10 Best Matches In WWE SummerSlam History

The Undertaker, Bret Hart, Brock Lesnar and more...

WWE have turned their Biggest 'Party' of the Summer into the Biggest 'Event' of the Summer and I need to know what exactly this entails.

Are we supposed to ditch the Hawaiian shirts in favour of suits and ties? Are we supposed to put down our bikinis and hosepipes - yes, lads, I mean us too - and pick up some couscous and hummus or something similarly posh? I just want to know what this means for SummerSlam - because with this slight change of branding, they've made their biggest show of the summer sound that little bit more boring, to me at least.

I doubt it really means anything for the event because, at the very least, SummerSlam is the third biggest on WWE's stacked calendar. And that standing is the reason why a lot of WWE's biggest matches and moments have taken place in August - a time of the year, traditionally, when we're all on beaches falling asleep as our skin turns a dangerous shade of red.

Some may argue that down the years, SummerSlam has been all about the moments rather than the matches, but that hasn't stopped some bobby-dazzlers from taking place. Often overshadowed by NXT TakeOver specials in more recent times, here are the 10 best matches in the illustrious history of WWE's summer spectacular...

(Apologies to both John Cena and Brock Lensar whose 2014 efforts just missed out on a spot inside the top 10)

10. TLC I - 2000


Fans were given a lovely taster of what was to come at WrestleMania a few months prior in that ladder match, but nobody could have been ready for what they were about to see at SummerSlam. No doubt about it, the WrestleMania X-Seven TLC blows this one out of the water, but this was the first, and completely blew anything extreme we had seen to this point in WWE out of the water in its own right. SummerSlam 2000's TLC was the 1st generation iPod Classic to X-Seven's 6th... I think. I don't know technology that well at all.

Mick Foley aside, never before had we seen a group of WWE Superstars show such disregard for their own safety, and it made for a match that had just about everything - even Jim Ross calling Edge a “son of b*tch” for hitting a Spear on Lita on the floor.

Naturally, this is just one of those car crashes you'd come to expect from the TLC stipulation, but there was a large slice of psychology present too. Months before, at 'Mania, Jeff Hardy nailed Bubba Ray Dudley with a massive Swanton Bomb, but when he came to attempt the same move again at SummerSlam - through two tables at ringside no less - Bubba had him scouted and moved out of the way. Unagi.

There was certainly more than meets the eye with this one, including the finish, with Edge revealing The Hardys were due to win before he and Christian were handed the 'W' after the powers that be had a change of heart due to the amount of heat they'd built up in the months prior.

9. Triple H Vs. The Rock - 1998


I've got to be honest, while planning this article I had Edge and Undertaker's 2008 Hell in a Cell bout in this spot but changed my mind at the last minute. I have no idea why, both matches are fantastic in their own right - but this is where we find ourselves, at the mercy of the content. She can be such a cruel mistress at times.

Anyway, two pretenders to the main event scene both proved they should very much be in the main event scene thanks to a match that rivalled the best ladder matches WWE have showcased down the years. Just look at the history books by the time we reached 1999's SummerSlam - Rocky was a three-time WWE Champion, while Triple H was readying himself to win his first - that's no fluke, my friends.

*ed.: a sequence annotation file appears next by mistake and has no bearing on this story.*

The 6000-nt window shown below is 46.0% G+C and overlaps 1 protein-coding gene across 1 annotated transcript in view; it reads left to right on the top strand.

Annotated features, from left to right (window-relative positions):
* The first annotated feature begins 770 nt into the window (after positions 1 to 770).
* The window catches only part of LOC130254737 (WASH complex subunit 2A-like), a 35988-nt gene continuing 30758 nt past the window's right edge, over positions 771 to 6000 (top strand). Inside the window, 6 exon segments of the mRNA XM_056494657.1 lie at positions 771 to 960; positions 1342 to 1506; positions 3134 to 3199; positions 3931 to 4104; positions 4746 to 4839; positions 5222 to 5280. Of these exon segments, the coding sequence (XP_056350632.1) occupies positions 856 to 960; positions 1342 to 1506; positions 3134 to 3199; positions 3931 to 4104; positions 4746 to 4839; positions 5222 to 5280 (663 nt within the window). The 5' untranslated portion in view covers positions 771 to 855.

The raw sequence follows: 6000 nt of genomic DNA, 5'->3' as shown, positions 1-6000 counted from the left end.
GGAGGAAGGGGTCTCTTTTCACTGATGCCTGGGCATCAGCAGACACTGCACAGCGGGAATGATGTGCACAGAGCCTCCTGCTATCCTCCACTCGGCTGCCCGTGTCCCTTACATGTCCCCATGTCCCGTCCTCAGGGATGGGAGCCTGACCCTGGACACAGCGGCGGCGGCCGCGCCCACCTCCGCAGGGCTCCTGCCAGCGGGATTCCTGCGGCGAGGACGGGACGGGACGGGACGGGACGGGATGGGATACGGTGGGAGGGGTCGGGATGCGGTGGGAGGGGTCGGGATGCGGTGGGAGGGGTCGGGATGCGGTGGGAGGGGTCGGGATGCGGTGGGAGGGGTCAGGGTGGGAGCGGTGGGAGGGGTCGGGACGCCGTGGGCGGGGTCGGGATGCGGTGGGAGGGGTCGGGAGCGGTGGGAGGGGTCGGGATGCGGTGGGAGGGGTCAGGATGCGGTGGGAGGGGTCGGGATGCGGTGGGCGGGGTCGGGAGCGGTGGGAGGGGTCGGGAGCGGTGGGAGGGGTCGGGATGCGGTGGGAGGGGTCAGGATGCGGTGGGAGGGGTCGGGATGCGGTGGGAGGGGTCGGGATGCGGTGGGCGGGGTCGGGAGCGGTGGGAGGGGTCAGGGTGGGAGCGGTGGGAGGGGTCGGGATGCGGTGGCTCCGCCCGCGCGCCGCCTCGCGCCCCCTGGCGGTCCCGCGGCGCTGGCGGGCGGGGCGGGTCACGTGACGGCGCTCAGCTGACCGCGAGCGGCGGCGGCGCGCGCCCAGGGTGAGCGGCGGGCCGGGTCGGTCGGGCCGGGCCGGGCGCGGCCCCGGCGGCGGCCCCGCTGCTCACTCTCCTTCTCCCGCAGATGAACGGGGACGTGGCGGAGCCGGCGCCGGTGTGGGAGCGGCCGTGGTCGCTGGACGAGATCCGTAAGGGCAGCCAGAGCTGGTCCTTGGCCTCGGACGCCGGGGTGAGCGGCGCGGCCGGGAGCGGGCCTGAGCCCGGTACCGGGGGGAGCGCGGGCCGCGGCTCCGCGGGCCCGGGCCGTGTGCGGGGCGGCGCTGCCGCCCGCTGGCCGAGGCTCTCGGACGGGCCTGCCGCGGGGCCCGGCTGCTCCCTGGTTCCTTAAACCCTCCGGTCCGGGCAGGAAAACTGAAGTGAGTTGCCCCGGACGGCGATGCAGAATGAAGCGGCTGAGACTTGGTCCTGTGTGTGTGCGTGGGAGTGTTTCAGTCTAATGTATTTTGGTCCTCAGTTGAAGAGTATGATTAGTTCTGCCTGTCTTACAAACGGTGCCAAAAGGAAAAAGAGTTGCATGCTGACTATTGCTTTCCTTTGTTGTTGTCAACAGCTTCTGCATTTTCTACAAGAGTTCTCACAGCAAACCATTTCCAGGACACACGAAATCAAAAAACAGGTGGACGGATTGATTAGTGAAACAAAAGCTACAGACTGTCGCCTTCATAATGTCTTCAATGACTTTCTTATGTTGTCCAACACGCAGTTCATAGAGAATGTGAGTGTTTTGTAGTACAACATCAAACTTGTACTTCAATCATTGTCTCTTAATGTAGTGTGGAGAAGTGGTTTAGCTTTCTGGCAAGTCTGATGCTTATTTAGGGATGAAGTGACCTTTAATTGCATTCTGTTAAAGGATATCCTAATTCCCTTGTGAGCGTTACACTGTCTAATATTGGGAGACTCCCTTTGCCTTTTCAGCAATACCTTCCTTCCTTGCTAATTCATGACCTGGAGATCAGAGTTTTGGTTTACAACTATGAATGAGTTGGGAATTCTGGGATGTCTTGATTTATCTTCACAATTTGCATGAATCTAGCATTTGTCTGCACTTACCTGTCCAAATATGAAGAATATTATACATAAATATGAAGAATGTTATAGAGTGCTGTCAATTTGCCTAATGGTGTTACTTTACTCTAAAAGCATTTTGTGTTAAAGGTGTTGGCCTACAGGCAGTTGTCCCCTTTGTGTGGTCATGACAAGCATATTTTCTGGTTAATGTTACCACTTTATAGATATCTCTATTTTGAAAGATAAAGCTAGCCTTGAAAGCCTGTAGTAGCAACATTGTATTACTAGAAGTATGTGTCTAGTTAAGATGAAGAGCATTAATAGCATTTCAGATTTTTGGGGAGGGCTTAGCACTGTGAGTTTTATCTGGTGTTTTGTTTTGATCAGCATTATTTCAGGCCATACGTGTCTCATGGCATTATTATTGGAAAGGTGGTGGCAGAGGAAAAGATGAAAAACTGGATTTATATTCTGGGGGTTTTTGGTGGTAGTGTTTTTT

The pair had the crowd in the palms of their hands in what was a slightly different feeling ladder match to what we'd seen before. Brawling and hardcore action was the order of the day, such was Stone Cold Steve Austin's Attitude Era style. This more rugged feeling match proved just how versatile both performers were, with Hunter coming off a long old run portraying a smug son of a gun who knew how to worm his way out of trouble, while Rock and weapons weren't exactly relatable at the time.

By the time we reached the latter stages of the match, MSG was ready to explode. And they did, when Triple H won the match with an assist from Chyna.

8. Kurt Angle Vs. Rey Mysterio - 2002


Could this be the best sub-10 minute match in WWE history? Very possibly. It's either this one or Brock Lesnar vs. Goldberg from WrestleMania 34.

They always say that if you're a performer and you can't go on last, you want to get on first. The crowd's fresh, you set the tone for the night, 'follow that, lads' you say (probably).

There's no doubt about it, despite the time constraints and positioning on the card, the rest of the WWE locker room would have bemoaned both Kurt and Rey for what they achieved. It was a frantic, technical masterpiece that moved up through the gears as it went along. This was the quintessential opener from two performers who were nearing, if not at their absolute peak. I bet it's no coincidence that the other seven matches on the card produced arguably the best SummerSlam of all time - they had no option as they couldn't allow the opener to steal the show?!

7. Bret Hart Vs. Owen Hart - 1994


The seeds were sewn for this one at the '94 Rumble with Owen's shocking turn, as the jealous, petty, younger sibling of World Champion and God among men, Bret Hart, had enough of playing second fiddle. This, in turn, kicked off a mini run of stellar bouts between the two siblings, the first one arriving at WrestleMania X - if you haven't watched that yet put down everything and go a watch it now - and the second inside a blue bar steel cage at SummerSlam - again, if you haven't seen this one, watch it immediately after you're done with 'Mania 10's offering.

The drama is always heightened when family is involved and this encounter was no different, with just about the entire Hart clan sat at ringside. As you would come to expect, two technical masters between the ropes put on a match that two technical masters would - with the brutality you'd come to expect from a steel cage bout added more sparingly than usual. This one was all about frantic motion, seamless sequences, emotion only a sibling rivalry can evoke, and bloody great wrestling with a gritty edge.

We had two thinking wrestlers here, wrestlers who clearly studied - or just knew since they lived under the same roof for so long - each other's arsenal and knew exactly what counter to hit. In the end though, with the pair dangling on the outside of the cage, Owen lost his grip and would hang upside down with his leg caught in the blue bars, allowing Bret to drop down for the win.

I'm sure if Sir Alex Ferguson was watching that finish, his arse would have been squeaking - you either get that reference or you don't. The stuff after the bell involving the late Jim Neidhart and British Bulldog was pretty nifty as well, mind you.